As our last post revealed, the well-publicized actions of a minority of companies has sent shockwaves throughout the travel and meeting industry, potentially affecting millions of jobs. Rather than risk a public relations backlash, many companies are cutting back or eliminating their travel and meetings.
An article in the New York Times sums it up:
According to a survey released last month that was conducted by the industry trade group Meeting Professionals International and American Express, 7 percent of business meetings already scheduled for 2009 have been canceled. And attendance is expected to be down by about 5 percent at those meetings that are still being held, the survey found.
While anecdotal reports indicate that few industries have been spared, a large number of the canceled events appear to be in industries hit hardest by the recession: banking, mortgage lending, credit cards, housing construction and renovation.
Reasons behind the cancellations vary. In some cases, image — not wanting to appear to be spending lavishly in a recession — is the impetus.
“We’ve received notices of cancellation along with a check for the full amount,” said Steven Rudner, a hotel industry lawyer. “Nobody wants to be perceived as the next A.I.G.”
[…] One conference planner, who did not wish to be identified because of continuing hotel negotiations, canceled a two-day seminar a month before it was scheduled to take place when only 16 delegates had registered. The event had drawn an average of 125 people in years past. The organization refunded registration fees for the handful who had signed up, and offered a credit toward a future event to offset the expense of canceling their flights.
[…] Canceling an event is not cheap. Costs can run into six figures, starting with the hotel’s cancellation fees and including any planned entertainment and functions planned outside the hotel.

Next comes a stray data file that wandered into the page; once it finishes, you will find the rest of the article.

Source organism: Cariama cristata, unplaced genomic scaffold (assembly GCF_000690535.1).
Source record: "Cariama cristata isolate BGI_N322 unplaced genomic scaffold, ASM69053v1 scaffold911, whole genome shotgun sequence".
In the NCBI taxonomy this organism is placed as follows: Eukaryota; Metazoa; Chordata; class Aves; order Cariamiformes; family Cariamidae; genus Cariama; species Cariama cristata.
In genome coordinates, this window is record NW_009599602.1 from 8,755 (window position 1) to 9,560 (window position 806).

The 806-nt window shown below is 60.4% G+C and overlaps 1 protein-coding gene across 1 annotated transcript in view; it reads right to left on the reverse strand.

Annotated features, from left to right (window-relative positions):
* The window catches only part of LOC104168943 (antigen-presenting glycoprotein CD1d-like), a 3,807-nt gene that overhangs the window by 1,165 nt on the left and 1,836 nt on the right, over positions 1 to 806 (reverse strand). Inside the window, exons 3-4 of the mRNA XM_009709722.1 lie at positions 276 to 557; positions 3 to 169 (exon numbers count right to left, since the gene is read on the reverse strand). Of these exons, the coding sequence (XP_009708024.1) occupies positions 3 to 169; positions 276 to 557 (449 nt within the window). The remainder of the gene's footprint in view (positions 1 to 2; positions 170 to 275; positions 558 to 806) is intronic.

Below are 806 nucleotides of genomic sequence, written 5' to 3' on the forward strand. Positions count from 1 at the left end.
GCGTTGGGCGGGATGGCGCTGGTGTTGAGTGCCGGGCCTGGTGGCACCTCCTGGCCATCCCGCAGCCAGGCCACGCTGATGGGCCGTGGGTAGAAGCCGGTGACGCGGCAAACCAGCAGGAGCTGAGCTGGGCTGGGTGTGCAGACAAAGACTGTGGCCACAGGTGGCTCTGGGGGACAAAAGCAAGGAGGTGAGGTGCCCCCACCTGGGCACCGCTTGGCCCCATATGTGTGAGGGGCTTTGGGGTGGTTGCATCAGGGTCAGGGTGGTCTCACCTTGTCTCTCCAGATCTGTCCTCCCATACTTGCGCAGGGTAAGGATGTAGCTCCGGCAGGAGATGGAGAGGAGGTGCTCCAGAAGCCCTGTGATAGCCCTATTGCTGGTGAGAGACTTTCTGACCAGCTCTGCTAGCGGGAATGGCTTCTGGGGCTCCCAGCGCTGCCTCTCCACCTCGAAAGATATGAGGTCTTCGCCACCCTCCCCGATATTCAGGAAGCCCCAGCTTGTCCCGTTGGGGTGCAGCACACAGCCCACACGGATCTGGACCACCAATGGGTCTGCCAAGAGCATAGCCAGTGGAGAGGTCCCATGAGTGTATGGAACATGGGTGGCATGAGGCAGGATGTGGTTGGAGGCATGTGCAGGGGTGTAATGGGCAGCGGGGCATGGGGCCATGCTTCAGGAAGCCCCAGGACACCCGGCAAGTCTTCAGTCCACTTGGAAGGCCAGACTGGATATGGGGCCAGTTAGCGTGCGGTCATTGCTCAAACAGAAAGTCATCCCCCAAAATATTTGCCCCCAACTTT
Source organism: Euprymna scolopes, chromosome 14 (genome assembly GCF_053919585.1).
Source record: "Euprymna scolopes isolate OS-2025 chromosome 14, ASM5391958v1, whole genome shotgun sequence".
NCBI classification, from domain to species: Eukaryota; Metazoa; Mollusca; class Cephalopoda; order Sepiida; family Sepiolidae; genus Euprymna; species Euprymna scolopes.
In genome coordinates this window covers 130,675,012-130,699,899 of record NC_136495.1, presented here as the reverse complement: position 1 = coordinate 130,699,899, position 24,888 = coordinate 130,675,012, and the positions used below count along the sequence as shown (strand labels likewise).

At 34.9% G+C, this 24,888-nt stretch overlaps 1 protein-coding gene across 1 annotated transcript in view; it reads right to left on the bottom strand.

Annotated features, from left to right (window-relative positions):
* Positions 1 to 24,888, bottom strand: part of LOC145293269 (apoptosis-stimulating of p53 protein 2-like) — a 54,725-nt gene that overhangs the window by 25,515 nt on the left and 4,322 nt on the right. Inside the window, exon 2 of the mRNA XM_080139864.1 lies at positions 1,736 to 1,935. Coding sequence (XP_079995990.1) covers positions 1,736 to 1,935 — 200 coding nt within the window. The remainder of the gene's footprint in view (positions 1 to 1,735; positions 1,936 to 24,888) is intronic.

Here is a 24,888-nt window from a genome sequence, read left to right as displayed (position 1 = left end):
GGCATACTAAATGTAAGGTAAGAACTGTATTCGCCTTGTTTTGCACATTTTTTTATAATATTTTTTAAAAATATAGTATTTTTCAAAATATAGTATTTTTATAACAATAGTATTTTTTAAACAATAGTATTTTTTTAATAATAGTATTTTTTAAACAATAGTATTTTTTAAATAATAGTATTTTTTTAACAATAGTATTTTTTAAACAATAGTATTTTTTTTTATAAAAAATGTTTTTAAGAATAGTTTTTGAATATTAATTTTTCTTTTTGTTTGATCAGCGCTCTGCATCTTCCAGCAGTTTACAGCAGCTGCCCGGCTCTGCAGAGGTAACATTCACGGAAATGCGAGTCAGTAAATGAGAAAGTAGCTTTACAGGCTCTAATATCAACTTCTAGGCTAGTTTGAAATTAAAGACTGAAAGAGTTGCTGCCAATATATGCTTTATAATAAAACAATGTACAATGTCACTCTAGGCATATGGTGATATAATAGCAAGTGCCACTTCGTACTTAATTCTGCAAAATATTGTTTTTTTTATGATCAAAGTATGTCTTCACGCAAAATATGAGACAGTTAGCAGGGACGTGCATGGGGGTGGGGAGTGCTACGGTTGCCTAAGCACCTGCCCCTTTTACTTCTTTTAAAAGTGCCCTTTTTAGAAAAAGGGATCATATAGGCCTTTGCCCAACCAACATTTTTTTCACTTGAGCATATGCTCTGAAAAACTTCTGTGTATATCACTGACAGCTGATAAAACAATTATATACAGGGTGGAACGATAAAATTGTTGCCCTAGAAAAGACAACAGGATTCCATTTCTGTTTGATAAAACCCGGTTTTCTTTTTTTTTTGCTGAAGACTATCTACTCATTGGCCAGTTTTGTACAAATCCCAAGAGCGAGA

Holding a conference with a drastically reduced head count is not much better, though. Typical contracts include clauses that require the host to compensate the hotel for the difference between the number of guest rooms held for the group and those actually filled.
As a rule, hotels would rather have fewer guests than receive a cancellation check, because conferences usually generate revenue from purchases like minibar snacks or fitness center passes.
Obviously, the lavish spending of AIG executives and other PR missteps such as the Big Three Automaker private plane debacle has the public angry and companies gun-shy about meeting and incentive travel.
Kansas City special event professionals Bill Svoboda and John Short believe that trend will exacerbate the problem. They own EventPros, Inc., a leading special event and communications firm in Kansas City and have more than fifty years of special event experience between them.
“Unfortunately right now everyone has the perception that all conferences are lavish junkets,” said Short. “That perception factor leads to the bottom dropping out of the industry.”
“The business community as a whole has been at one big party the past decade,” Svoboda said. “Well, the party’s over and we have one huge hangover.”
Svoboda believes that events and conferences became more lavish partially because employers wanted to reward performance and felt a need to “top themselves” each succeeding year.
“You want to reward performance, it builds every year,” he said. “But you often have poor communications in a company—departments have different perceptions of what is appropriate, and that can get out of hand quickly.”
“And then because of the public’s perception, all the meetings go away,” Short added. “Unfortunately the spotlight goes on the people who misbehave or are insensitive to the current economic situation and in the mind of the public that perception becomes the reality.”